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10 Worst Shows On The WWE Network

Since it first launched back in February 2014, the WWE Network has changed the way we watch wrestling. Instead of spending $60 on each pay-per-view, they're all included for $9.99 per month with the streaming service. Add in an incredibly deep catalog of past events available on demand and it's more than worth that price tag.

But the WWE Network isn't just about wrestling events from the past and present. It also features an abundance of original programming made solely for the streaming service. Some of them are great, like WWE 24Chronicle, and Breaking Ground. On the flip side, some missed the mark by a lot and that's what we're here to discuss. The 10 worst WWE Network original shows.

10 The WWE List

As a concept, The WWE List sounded like a solid show. It took several topics like merchandise, sexiest features, and shocking title changes, and ranked them. Simple, yet effective. Except that the WWE Network already had a show that followed the same idea.

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WWE Countdown ran through a top ten list in each episode for topics like bloopers, Hell in a Cell matches, and more. Most fans agreed that this show did it better, which made The WWE List feel like it wasn't needed. It shortened the lists to 5 instead of 10 and didn't do anything to improve on the concept, making the whole concept feel rather redundant.

9 Rivalries

Here's another show that probably sounded like a great idea on paper. Rivalries followed the simple setup of chronicling some of the greatest feuds in wrestling history. Steve Austin vs. Vince McMahon. Dusty Rhodes vs. Ric Flair. Edge and Christian vs. The Hardy Boyz. There's a lot of ground to cover with these stories.

The series had great production value and told these important tales quite well. However, this came across as a show that never needed to be made. These rivalries have been heavily documented in various ways throughout history. The show didn't do enough to tell us anything new, so it was ultimately pretty pointless.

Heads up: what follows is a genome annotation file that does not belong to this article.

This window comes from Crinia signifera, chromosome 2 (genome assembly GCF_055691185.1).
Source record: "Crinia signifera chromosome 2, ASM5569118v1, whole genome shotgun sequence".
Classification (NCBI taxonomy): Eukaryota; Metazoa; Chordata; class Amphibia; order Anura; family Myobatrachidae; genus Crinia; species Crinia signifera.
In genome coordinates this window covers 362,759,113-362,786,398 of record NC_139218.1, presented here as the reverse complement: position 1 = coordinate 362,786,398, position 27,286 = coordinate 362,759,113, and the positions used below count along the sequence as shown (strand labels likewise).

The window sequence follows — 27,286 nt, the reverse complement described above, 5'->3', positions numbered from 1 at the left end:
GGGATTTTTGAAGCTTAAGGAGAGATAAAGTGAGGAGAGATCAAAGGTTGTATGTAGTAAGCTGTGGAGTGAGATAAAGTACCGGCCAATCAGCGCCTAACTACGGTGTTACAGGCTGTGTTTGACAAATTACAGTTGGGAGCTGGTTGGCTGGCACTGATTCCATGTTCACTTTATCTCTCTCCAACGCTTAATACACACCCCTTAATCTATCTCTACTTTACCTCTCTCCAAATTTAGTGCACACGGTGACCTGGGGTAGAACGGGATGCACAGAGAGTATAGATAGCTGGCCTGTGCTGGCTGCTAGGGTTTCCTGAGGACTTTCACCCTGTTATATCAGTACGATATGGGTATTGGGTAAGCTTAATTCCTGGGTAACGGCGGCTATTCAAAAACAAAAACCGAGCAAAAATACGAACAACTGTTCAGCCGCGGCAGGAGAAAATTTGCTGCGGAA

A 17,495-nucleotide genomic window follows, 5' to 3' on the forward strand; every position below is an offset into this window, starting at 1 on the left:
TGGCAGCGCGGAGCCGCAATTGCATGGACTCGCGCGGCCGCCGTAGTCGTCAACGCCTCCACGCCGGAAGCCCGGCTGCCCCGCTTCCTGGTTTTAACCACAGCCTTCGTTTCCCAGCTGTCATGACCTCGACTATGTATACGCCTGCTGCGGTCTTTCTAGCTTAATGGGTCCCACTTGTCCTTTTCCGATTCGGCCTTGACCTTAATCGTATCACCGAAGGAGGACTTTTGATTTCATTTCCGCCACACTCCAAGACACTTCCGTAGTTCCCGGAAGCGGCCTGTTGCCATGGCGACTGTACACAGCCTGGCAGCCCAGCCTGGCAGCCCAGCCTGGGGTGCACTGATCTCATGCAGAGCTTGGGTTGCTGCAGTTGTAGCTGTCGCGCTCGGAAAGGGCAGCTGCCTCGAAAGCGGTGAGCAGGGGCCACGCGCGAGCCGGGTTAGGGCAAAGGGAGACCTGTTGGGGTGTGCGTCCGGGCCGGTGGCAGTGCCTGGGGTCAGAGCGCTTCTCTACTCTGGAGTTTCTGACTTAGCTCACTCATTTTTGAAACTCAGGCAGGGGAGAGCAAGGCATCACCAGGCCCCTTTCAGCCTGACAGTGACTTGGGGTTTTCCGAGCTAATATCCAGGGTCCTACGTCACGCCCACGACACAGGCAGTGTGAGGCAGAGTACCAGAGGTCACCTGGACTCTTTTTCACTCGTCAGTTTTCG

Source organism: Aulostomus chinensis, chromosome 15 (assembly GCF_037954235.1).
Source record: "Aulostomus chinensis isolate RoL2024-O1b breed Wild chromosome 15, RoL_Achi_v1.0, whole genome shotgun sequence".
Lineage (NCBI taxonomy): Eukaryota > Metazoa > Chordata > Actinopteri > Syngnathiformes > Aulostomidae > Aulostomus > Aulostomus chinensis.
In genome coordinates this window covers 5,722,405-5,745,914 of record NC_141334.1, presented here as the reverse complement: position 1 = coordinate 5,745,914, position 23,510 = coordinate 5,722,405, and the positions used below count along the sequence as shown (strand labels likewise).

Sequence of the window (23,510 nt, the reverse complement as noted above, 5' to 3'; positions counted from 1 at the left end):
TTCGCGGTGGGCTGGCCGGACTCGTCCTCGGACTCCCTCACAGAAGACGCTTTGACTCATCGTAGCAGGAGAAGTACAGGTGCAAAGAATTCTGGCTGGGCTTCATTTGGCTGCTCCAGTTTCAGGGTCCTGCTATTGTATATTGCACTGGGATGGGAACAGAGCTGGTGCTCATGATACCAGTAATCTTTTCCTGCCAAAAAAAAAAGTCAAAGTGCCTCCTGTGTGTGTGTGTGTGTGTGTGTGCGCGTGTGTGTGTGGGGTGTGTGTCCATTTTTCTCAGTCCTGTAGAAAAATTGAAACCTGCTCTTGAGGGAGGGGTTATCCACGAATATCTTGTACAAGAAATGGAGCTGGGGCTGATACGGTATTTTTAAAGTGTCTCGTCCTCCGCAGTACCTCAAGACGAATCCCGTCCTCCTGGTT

8 Zack And Curt Figure It Out

If there's one thing Zack Ryder is known for above everything else, including his wrestling, it's his love of action figures. He shares this love with his tag team partner and longtime friend Curt Hawkins. The former Tag Team Champions were given their own series on the WWE Network centered around these toys.

Technically, this is more of a YouTube series. It started there and the episodes are relatively short. However, it moved to the WWE Network and doesn't truly feel like it belongs there. Even with these guys being pretty charismatic, watching them seek out action figures isn't all that exciting.

7 Kitchen Smackdown

Cooking shows are all the rage. From MasterChef to Diners, Drive-Ins, and Dives, there are tons of these kinds of shows all over television today. The WWE Network looked to make their mark in that world with their Kitchen Smackdown series. This could've been a fun show, especially if WWE Superstars aren't good cooks.

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In fact, the first episode of Kitchen Smackdown is quite good. Alicia Fox, Dana Brooke, and others competed in a cooking competition for judges like Mark Henry and NBA player Enes Kanter. It was mildly entertaining. But that was the only episode to ever air. This didn't make an impact.

6 Botch Club

One of the most popular YouTube series revolving wrestling is Botchamania. This show takes a fun look at all of the mishaps and bloopers that happen in wrestling consistently. WWE looked to capitalize on this with their own take hosted by Karl Anderson and Luke Gallows.